Sunday, October 04, 2009

Moving Day

I'm amalgamating my blogs into a single blog called 27th Street. Don't worry, I've packed my fly rods. I hope you join me over there. This will be the last post on The Southern Ontario Fly Fisher. Thanks for visiting.

Tuesday, September 15, 2009

My knee

I've been more or less ignoring a bad knee for some time now, but over the past few weeks, it has become increasingly painful and troublesome. Now, when I should be out throwing white-gloved howdy's in the shallows, I'm thinking about just how much it would hurt to slip on a rock wading the stream.

This season has seen me on the river less than any season in the past dozen years, and now I'm feeling the best thing is to stay off the stream until I get my knee fixed up, so I can fish without worry and pain next season. I saw a doctor finally the other day. Tuesday I go for X-rays and an ultrasound, and we'll see if I've done any nasty damage.

Meanwhile, I'm going to stick to wandering the woods picking mushrooms. Maybe I'll try a day or two at the Grand, where the wading is easy, before the end of the season. If I don't check back in here before the season is over, thanks to the few gentle souls who have dropped by this place, for your patience.

Monday, July 06, 2009

Holy Waters

I has been a pretty slow season for me as far as fly fishing goes, both because I haven't caught nearly as many trout as I usually to but also because I haven't been out nearly as much. Having a puppy at home was a big contributor to this. I'm hoping to make up for this a little bit with a trip to the "Holy Waters" of the Au Sable River near Grayling Michigan. I'm planning to meet up with a buddy there in mid-September for close to a week of fly fishing.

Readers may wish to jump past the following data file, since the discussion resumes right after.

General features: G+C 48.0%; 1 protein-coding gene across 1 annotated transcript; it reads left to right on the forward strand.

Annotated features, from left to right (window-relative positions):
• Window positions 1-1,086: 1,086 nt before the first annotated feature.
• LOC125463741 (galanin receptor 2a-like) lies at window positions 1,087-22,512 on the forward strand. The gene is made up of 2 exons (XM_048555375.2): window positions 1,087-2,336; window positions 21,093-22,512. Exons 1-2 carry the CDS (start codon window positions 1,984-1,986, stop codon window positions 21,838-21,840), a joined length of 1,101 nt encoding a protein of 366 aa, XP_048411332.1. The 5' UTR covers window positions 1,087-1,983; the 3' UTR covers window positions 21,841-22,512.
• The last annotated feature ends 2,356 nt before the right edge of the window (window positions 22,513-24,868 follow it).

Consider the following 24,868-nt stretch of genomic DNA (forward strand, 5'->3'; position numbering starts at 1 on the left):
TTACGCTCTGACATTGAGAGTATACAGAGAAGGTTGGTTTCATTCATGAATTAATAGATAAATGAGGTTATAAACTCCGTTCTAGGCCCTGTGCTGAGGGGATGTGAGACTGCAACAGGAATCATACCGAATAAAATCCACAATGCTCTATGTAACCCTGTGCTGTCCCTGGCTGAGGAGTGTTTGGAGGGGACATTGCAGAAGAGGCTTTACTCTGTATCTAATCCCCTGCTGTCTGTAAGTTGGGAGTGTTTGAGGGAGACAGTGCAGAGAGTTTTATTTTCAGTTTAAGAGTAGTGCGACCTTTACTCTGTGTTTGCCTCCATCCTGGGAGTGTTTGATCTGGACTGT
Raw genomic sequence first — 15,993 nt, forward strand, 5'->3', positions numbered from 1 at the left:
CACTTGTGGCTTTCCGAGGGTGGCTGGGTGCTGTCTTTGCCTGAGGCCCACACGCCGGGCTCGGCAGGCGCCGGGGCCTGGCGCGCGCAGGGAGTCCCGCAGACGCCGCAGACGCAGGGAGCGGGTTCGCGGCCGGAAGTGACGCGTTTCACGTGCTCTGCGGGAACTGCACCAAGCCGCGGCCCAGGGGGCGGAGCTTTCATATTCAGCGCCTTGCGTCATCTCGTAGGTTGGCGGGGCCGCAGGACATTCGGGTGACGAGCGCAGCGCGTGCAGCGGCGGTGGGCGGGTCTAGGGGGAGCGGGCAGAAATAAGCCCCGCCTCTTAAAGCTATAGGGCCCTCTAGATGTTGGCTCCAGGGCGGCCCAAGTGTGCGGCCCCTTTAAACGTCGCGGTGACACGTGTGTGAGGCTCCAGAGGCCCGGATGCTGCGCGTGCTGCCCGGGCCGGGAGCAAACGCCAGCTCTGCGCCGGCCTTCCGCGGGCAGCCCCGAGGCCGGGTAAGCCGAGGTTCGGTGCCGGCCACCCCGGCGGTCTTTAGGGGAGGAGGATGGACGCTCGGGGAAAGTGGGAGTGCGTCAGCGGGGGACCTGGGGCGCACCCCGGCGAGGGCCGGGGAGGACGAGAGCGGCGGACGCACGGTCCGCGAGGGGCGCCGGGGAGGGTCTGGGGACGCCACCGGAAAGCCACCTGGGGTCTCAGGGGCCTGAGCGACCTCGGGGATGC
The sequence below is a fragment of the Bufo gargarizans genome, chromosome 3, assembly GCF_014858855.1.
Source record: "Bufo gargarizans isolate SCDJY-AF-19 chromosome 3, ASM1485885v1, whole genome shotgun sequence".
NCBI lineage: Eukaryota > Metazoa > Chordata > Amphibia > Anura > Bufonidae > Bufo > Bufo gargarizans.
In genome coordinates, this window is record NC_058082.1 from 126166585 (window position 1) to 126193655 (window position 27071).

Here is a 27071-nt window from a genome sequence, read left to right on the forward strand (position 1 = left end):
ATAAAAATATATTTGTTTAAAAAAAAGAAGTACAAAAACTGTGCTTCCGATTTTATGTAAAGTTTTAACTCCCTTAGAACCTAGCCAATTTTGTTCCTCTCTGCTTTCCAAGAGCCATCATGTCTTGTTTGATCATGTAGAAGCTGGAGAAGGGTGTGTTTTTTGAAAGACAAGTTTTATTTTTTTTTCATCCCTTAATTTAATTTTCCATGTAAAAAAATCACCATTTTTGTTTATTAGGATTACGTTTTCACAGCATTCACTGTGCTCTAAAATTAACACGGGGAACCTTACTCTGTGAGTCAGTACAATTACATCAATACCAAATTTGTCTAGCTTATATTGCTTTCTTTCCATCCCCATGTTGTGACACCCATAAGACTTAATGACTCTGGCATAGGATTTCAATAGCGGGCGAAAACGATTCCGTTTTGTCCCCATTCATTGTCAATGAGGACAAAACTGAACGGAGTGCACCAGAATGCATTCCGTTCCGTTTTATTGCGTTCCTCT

In fly fishing circles, few trout streams in the world are any more renowned than Michigan's Au Sable River. A state-designated Natural River as well as a Department of Natural Resources-dubbed "Blue Ribbon Trout Stream," the Au Sable is not only one of the eastern United States' most legendary streams, but it also is the birth place of Trout Unlimited, a national conservation group that soon will celebrate its 50th anniversary.

Yet within the Au Sable River system, which encompasses several branches and numerous stretches of varying character, there is one portion of the river that stands out from the rest -- a stretch known as "The Holy Water." An 8.7-mile reach on the mainstream that begins just east of the city of Grayling in Crawford County, the Holy Water meanders from Burton's Landing to Wakeley Bridge and is known for its wadable water, dependable insect hatches and quality trout fishing.

The name Holy Waters was coined in the early 1970s by the late Cal Gates, owner of Gates' Au Sable Lodge, a fly fishing mecca located on the south bank of the famed stream.

I fished there once before, a few years ago. It was June and it was blistering heat and no self-respecting trout would rise to a fly. I checked out the various branches and a couple other nearby streams as well, but no trout. I also experienced the famed "canoe hatch", when some 500 often drunken canoeists float down the river each day. As one local fellow told me, the way to fish the stream is to fish the bottom end in the early morning before the canoes get there, then go find a nice spot for an afternoon nap. In the late afternoon, head for the upper sections, since all the canoes have already launched for the day and are below these areas. I'm hoping that by September the canoe hatch will have subsided some.